The shift from domestically produced apparel to offshore product has had an impact on receiving operations as well. Domestic suppliers made frequent small shipments, whereas offshore suppliers make infrequent large shipments. Operationally, the shift required a much larger receiving area with material handling capabilities. Railex Corporation, a New York City-based manufacturer of garment rail systems, provided the optimal solution. By combining the benefits of the Jervis B. Webb and the GOH Railex material handling systems, a dynamic, low-cost solution resulted.

The philosophy that Sedlak applied to the DC design, “to create competitive advantages today while solving logistics and supply chain challenges of tomorrow,” has stood the test of time. The Bellevue facility is as functional today as it was a quarter of a century ago.

On the move

Pendleton’s WMS experience dates back to 1993, when the firm developed a customized WMS application. Order fulfillment was the primary function of this early system. In 1997, as part of a core systems upgrade, the company decided to migrate from its homegrown WMS to a best-of-breed program. The system chosen, PkMS by Manhattan Associates of Atlanta, provides a rich operating environment that is scalable. In a piece-picking setup, facility design is important; critical, however, is how the WMS handles apparel piece-picking and processing. PkMS features that have had the most impact on optimizing DC performance include inventory management, wave management, and full-screen zone picking.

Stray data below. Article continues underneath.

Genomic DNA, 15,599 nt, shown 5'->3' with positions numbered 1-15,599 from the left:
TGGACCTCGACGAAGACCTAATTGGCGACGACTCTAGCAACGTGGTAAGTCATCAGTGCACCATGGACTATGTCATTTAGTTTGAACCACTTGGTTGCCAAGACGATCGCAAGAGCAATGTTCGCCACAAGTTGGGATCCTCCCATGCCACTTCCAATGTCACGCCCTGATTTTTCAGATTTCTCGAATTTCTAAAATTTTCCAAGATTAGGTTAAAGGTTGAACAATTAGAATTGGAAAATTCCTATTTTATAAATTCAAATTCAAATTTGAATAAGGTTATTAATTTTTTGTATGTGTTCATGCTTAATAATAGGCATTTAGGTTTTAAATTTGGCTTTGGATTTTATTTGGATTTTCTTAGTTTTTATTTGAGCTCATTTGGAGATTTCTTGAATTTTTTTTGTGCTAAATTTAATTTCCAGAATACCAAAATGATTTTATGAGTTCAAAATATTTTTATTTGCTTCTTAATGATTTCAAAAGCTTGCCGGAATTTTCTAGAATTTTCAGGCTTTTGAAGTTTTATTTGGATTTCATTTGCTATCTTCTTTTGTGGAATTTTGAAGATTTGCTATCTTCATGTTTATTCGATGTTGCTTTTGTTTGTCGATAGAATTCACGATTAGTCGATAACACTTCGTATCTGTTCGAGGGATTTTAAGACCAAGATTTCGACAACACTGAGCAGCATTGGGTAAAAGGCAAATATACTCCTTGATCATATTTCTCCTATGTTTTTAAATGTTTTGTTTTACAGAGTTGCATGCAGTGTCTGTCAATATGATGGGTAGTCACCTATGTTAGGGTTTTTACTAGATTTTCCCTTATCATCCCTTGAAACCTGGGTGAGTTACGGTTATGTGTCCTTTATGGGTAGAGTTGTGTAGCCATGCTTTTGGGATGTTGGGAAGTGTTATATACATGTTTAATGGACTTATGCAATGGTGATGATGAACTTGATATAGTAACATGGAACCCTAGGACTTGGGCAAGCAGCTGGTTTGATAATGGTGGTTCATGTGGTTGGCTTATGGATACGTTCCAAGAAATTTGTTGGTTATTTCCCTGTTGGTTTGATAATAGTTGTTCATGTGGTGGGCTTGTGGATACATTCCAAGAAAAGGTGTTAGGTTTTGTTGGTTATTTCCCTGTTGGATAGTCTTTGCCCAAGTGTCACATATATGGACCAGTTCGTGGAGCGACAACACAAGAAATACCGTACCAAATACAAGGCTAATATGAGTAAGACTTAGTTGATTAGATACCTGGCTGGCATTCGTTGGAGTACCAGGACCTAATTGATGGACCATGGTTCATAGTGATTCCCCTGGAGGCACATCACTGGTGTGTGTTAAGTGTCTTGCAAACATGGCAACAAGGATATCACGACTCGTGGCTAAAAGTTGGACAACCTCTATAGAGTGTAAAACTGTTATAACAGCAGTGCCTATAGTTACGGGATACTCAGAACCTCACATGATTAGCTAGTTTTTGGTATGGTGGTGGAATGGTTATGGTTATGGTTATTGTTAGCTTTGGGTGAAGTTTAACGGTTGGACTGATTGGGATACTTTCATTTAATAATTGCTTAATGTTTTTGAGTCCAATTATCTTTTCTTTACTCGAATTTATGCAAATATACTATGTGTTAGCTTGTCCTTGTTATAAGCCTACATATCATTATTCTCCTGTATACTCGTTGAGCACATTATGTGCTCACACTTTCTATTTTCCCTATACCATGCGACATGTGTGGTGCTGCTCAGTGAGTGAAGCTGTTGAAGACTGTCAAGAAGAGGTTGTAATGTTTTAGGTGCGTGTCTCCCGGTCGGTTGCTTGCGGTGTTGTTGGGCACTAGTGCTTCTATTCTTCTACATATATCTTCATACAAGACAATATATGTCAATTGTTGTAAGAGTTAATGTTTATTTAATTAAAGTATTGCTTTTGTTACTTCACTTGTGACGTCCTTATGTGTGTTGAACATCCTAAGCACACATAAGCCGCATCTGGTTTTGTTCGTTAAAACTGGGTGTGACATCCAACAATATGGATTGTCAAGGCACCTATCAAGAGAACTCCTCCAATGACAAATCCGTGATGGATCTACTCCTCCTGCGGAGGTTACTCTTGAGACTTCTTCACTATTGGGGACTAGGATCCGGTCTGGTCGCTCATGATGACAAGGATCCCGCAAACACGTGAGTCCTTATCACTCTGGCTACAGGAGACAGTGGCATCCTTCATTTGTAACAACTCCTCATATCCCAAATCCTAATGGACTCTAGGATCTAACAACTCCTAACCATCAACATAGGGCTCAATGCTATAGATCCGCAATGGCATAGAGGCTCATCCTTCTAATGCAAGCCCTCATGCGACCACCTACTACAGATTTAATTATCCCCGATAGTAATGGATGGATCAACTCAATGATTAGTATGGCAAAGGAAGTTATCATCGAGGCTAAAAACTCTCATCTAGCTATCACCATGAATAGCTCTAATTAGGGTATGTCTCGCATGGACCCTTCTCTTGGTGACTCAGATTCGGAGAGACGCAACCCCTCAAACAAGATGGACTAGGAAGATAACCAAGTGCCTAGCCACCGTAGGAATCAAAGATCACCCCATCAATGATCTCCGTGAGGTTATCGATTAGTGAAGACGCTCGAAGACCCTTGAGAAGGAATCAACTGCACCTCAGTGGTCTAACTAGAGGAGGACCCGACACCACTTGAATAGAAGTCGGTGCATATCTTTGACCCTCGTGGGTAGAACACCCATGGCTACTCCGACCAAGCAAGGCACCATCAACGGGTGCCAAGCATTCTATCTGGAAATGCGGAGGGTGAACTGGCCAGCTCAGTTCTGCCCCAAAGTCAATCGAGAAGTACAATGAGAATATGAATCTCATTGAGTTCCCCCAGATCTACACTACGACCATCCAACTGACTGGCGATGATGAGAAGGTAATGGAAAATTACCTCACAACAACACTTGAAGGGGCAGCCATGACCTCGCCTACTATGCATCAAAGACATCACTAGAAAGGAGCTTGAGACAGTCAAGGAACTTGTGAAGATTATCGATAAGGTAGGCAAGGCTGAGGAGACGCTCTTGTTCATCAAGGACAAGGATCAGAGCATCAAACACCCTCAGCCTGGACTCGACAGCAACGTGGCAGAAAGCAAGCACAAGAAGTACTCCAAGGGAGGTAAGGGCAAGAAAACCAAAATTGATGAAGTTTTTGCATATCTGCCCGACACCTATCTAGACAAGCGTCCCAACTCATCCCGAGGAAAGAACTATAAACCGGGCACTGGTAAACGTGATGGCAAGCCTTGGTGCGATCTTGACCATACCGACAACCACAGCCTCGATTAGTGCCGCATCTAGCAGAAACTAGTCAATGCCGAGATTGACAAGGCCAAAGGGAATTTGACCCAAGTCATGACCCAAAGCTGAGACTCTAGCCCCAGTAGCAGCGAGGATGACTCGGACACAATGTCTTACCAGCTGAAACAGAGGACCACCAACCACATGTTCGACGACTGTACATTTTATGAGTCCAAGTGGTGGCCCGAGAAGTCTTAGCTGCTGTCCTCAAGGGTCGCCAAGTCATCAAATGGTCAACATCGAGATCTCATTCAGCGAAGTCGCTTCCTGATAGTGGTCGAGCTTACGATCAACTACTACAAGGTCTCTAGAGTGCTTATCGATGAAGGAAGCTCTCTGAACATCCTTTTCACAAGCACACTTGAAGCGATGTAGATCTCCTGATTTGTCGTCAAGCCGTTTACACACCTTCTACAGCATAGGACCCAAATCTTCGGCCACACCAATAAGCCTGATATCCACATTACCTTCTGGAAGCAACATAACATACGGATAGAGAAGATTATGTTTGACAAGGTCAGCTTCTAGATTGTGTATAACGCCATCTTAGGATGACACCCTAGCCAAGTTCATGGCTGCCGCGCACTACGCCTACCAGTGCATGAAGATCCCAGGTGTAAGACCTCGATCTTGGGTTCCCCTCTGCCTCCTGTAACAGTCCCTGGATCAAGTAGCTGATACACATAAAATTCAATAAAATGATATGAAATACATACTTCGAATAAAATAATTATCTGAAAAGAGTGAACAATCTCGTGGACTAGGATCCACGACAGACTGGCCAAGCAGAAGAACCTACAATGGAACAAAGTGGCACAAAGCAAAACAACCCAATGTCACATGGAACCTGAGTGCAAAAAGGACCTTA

Prior to the PkMS installation, inbound receiving and inventory control amounted to verifying a count against a packing list and then hoping that the received product made it to the designated active or reserve location. The PkMS inbound receiving module has proven to be a disciplined, traceable process, improving accuracy (99% or higher) and productivity. Advance ship notices (ASNs) are entered prior to shipment receipt, creating an expectation. Product is then scanned and received against the ASN into unique traceable cases. As cases move through different processes, their status is updated within the system. System controls and queries can then be employed to manage product in the most efficient manner. Issues such as FIFO or LIFO, immediate needs, quality locks, and inventory accuracy exceeding 99% are all attainable with the inventory control features of PkMS.